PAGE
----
• They use different methods to terminate the child process but in both cases when the computation goes out of scope or is deleted via “del computation” the child process will terminate.



Corba-Style Implementation

  • CORBA is a well defined standard for component oriented programming. Some of its features are:

    • A language independent interface description (IDL)
    • Implementations can be written in multiple languages C++/Python/Perl/Java etc…
  • The computation interface is trivial except for that fact that it needs to send messages to the parent.

    • Do they support events/listeners? Events are a pain in CORBA and hard to use from Python. Listeners are much easier.
    • Do they work with your GUI’s event loop? (This really only matters if the server is running in a GUI)


CORBA Interface

  • module Computation {

  • // Create the listener on the client side and

  • // send to the server

  • interface ProgressListener() {

  • void showProgress(in short progress);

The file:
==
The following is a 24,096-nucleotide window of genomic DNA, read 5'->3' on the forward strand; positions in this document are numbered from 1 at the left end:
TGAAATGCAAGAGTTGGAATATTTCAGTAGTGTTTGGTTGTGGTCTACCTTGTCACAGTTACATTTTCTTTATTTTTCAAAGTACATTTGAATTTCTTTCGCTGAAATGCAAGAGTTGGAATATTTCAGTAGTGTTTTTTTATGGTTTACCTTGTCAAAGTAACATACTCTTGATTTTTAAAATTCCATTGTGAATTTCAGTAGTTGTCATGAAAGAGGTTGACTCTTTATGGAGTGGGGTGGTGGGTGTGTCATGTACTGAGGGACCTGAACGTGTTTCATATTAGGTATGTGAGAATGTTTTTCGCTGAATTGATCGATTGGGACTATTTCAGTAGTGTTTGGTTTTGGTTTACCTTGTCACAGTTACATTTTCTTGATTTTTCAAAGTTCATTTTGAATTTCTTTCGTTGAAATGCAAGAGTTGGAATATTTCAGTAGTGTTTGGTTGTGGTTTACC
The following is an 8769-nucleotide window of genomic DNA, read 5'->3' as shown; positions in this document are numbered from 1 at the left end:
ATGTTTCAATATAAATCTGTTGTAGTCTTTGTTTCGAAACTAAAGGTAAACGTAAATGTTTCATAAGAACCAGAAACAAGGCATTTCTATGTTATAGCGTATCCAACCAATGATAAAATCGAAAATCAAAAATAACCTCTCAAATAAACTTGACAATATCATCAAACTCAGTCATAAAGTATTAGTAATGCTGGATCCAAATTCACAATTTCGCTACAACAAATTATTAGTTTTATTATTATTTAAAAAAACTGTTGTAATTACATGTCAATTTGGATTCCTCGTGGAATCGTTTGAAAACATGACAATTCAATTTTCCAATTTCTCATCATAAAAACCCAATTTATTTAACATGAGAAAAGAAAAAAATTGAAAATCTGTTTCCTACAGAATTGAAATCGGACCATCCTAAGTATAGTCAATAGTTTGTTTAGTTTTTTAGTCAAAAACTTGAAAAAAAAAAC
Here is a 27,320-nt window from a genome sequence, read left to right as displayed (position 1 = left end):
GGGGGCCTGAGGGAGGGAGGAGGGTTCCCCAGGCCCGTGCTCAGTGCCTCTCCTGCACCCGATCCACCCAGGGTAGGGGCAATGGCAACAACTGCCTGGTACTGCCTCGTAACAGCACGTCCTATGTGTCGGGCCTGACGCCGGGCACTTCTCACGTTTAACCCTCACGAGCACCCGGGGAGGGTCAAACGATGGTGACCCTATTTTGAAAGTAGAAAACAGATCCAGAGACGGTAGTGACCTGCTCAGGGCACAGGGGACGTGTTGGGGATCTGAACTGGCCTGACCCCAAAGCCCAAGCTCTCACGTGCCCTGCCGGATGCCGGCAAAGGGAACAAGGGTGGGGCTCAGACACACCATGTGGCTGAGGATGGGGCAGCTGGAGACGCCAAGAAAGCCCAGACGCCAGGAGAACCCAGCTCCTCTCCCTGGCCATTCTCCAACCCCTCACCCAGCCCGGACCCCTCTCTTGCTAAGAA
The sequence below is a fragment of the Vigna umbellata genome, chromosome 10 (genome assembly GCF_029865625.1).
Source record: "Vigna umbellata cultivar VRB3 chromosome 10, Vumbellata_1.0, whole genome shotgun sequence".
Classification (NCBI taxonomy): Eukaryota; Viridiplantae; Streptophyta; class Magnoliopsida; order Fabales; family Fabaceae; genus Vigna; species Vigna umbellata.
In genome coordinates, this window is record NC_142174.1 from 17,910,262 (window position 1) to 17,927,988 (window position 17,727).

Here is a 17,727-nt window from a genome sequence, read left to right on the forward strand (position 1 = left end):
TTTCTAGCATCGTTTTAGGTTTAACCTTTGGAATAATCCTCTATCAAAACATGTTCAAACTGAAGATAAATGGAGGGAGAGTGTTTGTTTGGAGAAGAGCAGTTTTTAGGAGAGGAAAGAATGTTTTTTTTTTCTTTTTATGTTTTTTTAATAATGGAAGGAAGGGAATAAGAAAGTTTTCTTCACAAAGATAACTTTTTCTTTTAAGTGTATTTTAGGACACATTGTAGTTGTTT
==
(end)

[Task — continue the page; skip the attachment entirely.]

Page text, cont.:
• };

  • interface Computor {

  • void start();

  • void addProgressListener(in ProgressListener p);

  • };

  • };



Implementation

  • CORBA allows implementations to be written either on the server or on the client.

    • Create the computor object by requesting the CORBA server for an object of type Computor
    • Create the ProgressListener on the client giving the implementation access to the ControllerModel’s showProgress function.


Server Implementation

  • class ComputationServer(Computation__POA.Computor,

  • ComputationModel):

  • def __init__(self):

  • self.showProgress = DoNothing()

  • def addProgressListener(self, listener):

  • self.showProgress = listener

  • class DoNothing:

  • def __call__(self, progress):

  • pass



Client Implementation

  • class ClientProgressListener(Computation__POA.ProgressListener):

  • def __init__(self, controller):

  • self.controller = controller

  • def showProgress(self, progress):

  • self.controller.showProgress(progress)



Conclusion

  • You should have seen that for two completely different transport layers, there was NO modification to the model/view/controller code

  • Making a wrong decision can be refactored relatively easy (given a good initial design)

  • Python itself models component oriented programming.